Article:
"When the Honor of the Country and the Vitality of Their Government Are at Stake": The System Ages, 1865-1893
The majority of the people are so wedded to the traditions and customs of the past, and they worship with such partisan and idolatrous devotion at the shrine of party name, creed and leaders, that, like the Hindoo, they would rather be crushed beneath the wheels of the juggernaut of their fathers than to ride in the chariot of civilization that they are capable of constructing by the intelligent use of their ballots.
-- J. H. Randall, "The Political Catechism and Greenback Songbook," 1880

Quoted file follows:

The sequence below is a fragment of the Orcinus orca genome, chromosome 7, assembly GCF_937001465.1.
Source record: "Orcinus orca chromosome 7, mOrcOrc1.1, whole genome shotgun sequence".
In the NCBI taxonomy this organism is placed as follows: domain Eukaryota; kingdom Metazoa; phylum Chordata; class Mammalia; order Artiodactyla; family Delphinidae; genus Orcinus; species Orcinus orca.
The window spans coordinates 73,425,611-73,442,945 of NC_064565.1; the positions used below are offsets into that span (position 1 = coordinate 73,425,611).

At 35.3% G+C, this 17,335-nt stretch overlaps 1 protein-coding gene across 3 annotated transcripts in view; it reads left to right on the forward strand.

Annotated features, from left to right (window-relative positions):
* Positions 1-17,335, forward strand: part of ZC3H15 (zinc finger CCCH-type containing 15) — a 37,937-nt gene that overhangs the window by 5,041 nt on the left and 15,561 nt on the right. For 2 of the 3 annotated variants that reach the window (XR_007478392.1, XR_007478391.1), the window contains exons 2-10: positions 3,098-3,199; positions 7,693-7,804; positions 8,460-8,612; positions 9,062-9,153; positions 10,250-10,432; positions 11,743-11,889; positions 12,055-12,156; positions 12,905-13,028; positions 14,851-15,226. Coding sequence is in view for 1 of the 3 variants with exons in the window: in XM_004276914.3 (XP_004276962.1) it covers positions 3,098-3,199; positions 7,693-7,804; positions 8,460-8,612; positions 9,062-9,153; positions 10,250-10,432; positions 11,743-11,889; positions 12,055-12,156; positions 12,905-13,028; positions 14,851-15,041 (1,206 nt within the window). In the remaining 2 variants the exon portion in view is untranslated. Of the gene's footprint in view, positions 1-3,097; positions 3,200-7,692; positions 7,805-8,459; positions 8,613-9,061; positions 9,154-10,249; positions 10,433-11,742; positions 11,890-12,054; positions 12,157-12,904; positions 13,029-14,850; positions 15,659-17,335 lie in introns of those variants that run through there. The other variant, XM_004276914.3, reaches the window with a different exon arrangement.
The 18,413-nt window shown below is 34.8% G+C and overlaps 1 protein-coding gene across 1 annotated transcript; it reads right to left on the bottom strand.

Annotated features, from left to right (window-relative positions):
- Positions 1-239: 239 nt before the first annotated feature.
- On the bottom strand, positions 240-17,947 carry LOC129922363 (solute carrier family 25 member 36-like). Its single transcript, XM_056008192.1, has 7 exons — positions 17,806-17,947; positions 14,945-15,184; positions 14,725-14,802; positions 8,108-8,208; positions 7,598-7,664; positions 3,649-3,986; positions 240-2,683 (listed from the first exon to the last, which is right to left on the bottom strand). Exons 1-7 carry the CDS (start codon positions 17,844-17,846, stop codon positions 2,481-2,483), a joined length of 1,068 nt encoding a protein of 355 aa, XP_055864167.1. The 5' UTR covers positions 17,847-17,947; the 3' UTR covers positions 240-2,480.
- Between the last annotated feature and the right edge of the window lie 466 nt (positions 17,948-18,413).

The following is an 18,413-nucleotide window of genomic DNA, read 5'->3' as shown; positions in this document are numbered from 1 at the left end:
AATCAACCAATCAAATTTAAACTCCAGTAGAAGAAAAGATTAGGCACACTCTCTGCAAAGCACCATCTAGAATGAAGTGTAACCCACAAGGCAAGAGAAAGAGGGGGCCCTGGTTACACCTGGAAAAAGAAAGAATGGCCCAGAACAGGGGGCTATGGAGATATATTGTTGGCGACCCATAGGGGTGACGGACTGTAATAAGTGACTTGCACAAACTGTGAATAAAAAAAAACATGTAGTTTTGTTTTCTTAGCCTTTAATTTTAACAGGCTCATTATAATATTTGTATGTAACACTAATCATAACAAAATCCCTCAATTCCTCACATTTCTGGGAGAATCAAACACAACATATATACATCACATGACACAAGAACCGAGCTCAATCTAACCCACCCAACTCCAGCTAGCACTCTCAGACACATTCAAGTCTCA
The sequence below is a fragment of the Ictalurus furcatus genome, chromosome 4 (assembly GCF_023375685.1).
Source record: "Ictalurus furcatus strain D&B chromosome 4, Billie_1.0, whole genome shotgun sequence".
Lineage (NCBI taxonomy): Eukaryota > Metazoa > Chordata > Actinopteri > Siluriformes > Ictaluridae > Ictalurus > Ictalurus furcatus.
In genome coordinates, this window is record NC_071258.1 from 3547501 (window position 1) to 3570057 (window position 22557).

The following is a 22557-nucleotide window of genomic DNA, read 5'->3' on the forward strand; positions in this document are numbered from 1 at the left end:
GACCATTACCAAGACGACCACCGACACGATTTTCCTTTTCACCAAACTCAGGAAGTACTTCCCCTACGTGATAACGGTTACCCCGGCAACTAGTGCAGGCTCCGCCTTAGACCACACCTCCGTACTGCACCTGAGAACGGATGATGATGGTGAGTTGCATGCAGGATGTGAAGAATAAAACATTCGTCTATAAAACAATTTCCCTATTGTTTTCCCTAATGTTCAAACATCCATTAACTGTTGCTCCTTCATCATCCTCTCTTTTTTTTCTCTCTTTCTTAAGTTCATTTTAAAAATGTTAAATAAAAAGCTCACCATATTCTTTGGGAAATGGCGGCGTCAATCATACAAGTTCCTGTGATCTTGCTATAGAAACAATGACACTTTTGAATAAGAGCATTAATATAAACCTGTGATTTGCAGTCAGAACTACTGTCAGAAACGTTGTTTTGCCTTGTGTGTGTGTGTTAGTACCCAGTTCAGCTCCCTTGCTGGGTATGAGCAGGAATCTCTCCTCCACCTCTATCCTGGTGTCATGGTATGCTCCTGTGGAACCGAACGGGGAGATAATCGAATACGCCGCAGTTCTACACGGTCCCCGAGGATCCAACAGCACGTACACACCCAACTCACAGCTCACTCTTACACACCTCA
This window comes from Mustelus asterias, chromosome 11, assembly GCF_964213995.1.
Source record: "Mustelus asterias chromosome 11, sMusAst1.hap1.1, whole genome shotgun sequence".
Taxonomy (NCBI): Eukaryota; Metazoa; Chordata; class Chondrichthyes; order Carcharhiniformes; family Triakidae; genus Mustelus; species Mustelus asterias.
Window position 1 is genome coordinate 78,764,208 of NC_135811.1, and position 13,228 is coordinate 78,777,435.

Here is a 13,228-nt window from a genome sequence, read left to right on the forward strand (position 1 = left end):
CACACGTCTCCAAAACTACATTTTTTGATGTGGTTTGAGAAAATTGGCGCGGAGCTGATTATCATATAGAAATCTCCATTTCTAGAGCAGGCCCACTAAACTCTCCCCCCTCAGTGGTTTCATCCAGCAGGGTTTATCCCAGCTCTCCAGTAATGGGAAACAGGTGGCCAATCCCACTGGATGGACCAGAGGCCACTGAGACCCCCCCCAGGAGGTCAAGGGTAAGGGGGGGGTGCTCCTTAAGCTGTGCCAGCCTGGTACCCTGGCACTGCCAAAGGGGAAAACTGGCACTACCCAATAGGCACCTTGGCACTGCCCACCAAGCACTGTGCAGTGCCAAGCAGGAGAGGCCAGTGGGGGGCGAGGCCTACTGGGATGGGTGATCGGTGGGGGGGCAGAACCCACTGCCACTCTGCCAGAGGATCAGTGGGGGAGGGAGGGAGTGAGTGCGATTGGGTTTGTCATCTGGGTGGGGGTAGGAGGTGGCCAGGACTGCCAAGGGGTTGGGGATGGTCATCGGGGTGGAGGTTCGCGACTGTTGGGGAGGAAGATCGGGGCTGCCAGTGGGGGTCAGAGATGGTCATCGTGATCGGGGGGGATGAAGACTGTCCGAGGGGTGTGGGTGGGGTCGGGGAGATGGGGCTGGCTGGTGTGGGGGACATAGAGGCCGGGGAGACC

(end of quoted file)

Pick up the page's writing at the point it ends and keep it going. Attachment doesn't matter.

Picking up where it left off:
MANY OF THE UBIQUITOUS critics of the partisan political nation realized quickly enough how glacially things changed in American politics. Not only did the partisan system survive the traumatic events of the middle of the century, the sectional crisis, the electoral realignment, and the Civil War, but political parties reached new levels of power in the 1860's and 1870's, when the voters' commitment to them became even more deeply ingrained than it had been before the war. 1 Of course, changes had occurred in the political nation, including the replacement of one of the two major parties. But most people were still caught in their party's hold. "I love its memories and revere its past," Congressman Samuel S. Cox said of the Democratic party in 1872. Few of his contemporaries would have been surprised by such sentiments, or disagreed with them. "In a free government like ours," another congressman, Roscoe Conkling, told a Republican meeting in 1874, "parties are the best and safest means of molding the judgment of the majority into laws and giving tone to public action." They "are the inevitable outgrowth of free discussion, and their existence and activity is the sign and cause, as well as consequence, of vigor and health in the political sysem." Cox and Conkling summed up the prevailing intellectual and behavioral complex of an American political nation that stretched over both sides of the Civil War divide. 2